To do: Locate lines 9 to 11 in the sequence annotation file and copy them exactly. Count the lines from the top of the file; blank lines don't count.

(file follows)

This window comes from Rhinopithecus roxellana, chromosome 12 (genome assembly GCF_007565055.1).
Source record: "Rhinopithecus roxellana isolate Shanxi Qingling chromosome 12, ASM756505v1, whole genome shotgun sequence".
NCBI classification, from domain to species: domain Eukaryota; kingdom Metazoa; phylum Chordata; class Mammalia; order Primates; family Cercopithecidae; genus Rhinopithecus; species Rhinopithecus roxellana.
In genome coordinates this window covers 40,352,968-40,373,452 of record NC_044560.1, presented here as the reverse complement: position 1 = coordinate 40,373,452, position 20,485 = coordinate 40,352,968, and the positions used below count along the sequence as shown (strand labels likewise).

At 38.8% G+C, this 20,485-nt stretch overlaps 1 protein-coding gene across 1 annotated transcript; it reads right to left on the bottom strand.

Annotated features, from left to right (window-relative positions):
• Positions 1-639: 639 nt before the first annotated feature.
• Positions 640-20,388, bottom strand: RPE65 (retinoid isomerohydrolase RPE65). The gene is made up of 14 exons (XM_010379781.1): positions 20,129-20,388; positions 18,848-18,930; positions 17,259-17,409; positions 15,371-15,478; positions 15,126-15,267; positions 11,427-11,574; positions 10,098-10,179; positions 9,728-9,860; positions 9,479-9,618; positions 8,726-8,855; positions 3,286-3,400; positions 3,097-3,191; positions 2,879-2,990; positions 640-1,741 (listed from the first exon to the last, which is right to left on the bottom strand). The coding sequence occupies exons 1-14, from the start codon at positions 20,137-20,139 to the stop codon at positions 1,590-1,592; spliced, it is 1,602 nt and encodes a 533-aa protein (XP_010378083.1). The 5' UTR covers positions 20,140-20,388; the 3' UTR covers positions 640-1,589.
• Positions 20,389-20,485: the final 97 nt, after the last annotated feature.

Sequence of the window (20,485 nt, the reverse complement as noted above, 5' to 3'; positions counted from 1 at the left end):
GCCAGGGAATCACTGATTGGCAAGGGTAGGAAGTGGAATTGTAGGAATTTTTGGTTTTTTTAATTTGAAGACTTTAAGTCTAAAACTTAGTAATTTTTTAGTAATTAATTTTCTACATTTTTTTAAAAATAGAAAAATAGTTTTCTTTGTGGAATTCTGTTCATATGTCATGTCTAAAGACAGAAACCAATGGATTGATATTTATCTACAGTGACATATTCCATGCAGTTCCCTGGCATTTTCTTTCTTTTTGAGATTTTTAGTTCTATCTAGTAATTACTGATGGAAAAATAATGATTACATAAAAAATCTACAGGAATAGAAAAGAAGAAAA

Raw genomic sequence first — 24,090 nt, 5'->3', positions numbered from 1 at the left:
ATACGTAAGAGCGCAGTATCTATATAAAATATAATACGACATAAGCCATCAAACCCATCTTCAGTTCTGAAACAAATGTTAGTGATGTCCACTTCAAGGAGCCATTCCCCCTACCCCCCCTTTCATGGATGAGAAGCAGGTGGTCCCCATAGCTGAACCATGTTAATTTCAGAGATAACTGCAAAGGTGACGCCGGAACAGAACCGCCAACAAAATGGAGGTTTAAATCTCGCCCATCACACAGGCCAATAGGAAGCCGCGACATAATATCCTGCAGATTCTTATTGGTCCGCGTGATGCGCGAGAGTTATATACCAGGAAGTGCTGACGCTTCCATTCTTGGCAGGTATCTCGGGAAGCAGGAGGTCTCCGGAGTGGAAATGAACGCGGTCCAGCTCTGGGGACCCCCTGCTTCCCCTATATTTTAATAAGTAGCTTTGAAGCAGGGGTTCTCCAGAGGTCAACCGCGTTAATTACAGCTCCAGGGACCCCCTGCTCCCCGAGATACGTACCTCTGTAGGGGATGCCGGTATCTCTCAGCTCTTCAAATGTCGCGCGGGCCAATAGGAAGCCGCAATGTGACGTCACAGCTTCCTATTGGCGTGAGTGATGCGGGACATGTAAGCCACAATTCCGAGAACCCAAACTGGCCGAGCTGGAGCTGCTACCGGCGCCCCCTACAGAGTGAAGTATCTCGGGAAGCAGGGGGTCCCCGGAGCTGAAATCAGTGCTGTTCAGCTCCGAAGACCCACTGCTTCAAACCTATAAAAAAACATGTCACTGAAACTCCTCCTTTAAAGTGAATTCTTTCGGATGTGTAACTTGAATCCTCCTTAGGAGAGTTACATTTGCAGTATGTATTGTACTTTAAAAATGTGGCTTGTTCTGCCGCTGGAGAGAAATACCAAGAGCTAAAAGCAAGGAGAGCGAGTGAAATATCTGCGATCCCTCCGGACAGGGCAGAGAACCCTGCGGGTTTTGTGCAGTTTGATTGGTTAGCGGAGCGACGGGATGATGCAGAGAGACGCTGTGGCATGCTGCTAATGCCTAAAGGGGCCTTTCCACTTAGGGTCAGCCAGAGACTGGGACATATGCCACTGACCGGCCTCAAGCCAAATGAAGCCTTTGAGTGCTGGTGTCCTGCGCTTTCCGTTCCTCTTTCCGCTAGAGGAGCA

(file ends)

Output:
• Positions 20,389-20,485: the final 97 nt, after the last annotated feature.

Sequence of the window (20,485 nt, the reverse complement as noted above, 5' to 3'; positions counted from 1 at the left end):
GCCAGGGAATCACTGATTGGCAAGGGTAGGAAGTGGAATTGTAGGAATTTTTGGTTTTTTTAATTTGAAGACTTTAAGTCTAAAACTTAGTAATTTTTTAGTAATTAATTTTCTACATTTTTTTAAAAATAGAAAAATAGTTTTCTTTGTGGAATTCTGTTCATATGTCATGTCTAAAGACAGAAACCAATGGATTGATATTTATCTACAGTGACATATTCCATGCAGTTCCCTGGCATTTTCTTTCTTTTTGAGATTTTTAGTTCTATCTAGTAATTACTGATGGAAAAATAATGATTACATAAAAAATCTACAGGAATAGAAAAGAAGAAAA